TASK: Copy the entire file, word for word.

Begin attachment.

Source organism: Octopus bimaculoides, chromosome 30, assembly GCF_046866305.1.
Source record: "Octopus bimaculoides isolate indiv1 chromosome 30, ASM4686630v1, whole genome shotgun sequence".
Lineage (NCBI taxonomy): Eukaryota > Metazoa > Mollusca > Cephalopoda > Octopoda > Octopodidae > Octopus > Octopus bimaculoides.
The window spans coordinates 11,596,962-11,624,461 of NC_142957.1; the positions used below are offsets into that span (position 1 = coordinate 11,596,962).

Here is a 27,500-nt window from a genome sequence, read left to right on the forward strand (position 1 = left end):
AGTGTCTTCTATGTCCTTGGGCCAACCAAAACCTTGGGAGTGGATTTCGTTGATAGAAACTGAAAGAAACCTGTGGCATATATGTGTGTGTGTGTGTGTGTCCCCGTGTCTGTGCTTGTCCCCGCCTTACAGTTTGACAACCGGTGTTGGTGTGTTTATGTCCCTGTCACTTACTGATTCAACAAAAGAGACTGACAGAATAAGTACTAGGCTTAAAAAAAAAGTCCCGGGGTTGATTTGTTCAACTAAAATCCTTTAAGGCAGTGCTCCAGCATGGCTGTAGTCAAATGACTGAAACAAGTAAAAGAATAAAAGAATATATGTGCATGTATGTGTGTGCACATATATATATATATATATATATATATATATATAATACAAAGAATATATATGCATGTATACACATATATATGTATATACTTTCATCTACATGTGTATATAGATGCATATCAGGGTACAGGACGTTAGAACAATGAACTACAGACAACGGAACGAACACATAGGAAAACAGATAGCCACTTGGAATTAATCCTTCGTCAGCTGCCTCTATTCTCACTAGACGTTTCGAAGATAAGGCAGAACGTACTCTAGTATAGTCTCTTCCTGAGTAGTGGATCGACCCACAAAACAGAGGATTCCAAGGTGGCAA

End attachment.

Source organism: Octopus bimaculoides, chromosome 30, assembly GCF_046866305.1.
Source record: "Octopus bimaculoides isolate indiv1 chromosome 30, ASM4686630v1, whole genome shotgun sequence".
Lineage (NCBI taxonomy): Eukaryota > Metazoa > Mollusca > Cephalopoda > Octopoda > Octopodidae > Octopus > Octopus bimaculoides.
The window spans coordinates 11,596,962-11,624,461 of NC_142957.1; the positions used below are offsets into that span (position 1 = coordinate 11,596,962).

Here is a 27,500-nt window from a genome sequence, read left to right on the forward strand (position 1 = left end):
AGTGTCTTCTATGTCCTTGGGCCAACCAAAACCTTGGGAGTGGATTTCGTTGATAGAAACTGAAAGAAACCTGTGGCATATATGTGTGTGTGTGTGTGTGTCCCCGTGTCTGTGCTTGTCCCCGCCTTACAGTTTGACAACCGGTGTTGGTGTGTTTATGTCCCTGTCACTTACTGATTCAACAAAAGAGACTGACAGAATAAGTACTAGGCTTAAAAAAAAAGTCCCGGGGTTGATTTGTTCAACTAAAATCCTTTAAGGCAGTGCTCCAGCATGGCTGTAGTCAAATGACTGAAACAAGTAAAAGAATAAAAGAATATATGTGCATGTATGTGTGTGCACATATATATATATATATATATATATATATATATAATACAAAGAATATATATGCATGTATACACATATATATGTATATACTTTCATCTACATGTGTATATAGATGCATATCAGGGTACAGGACGTTAGAACAATGAACTACAGACAACGGAACGAACACATAGGAAAACAGATAGCCACTTGGAATTAATCCTTCGTCAGCTGCCTCTATTCTCACTAGACGTTTCGAAGATAAGGCAGAACGTACTCTAGTATAGTCTCTTCCTGAGTAGTGGATCGACCCACAAAACAGAGGATTCCAAGGTGGCAA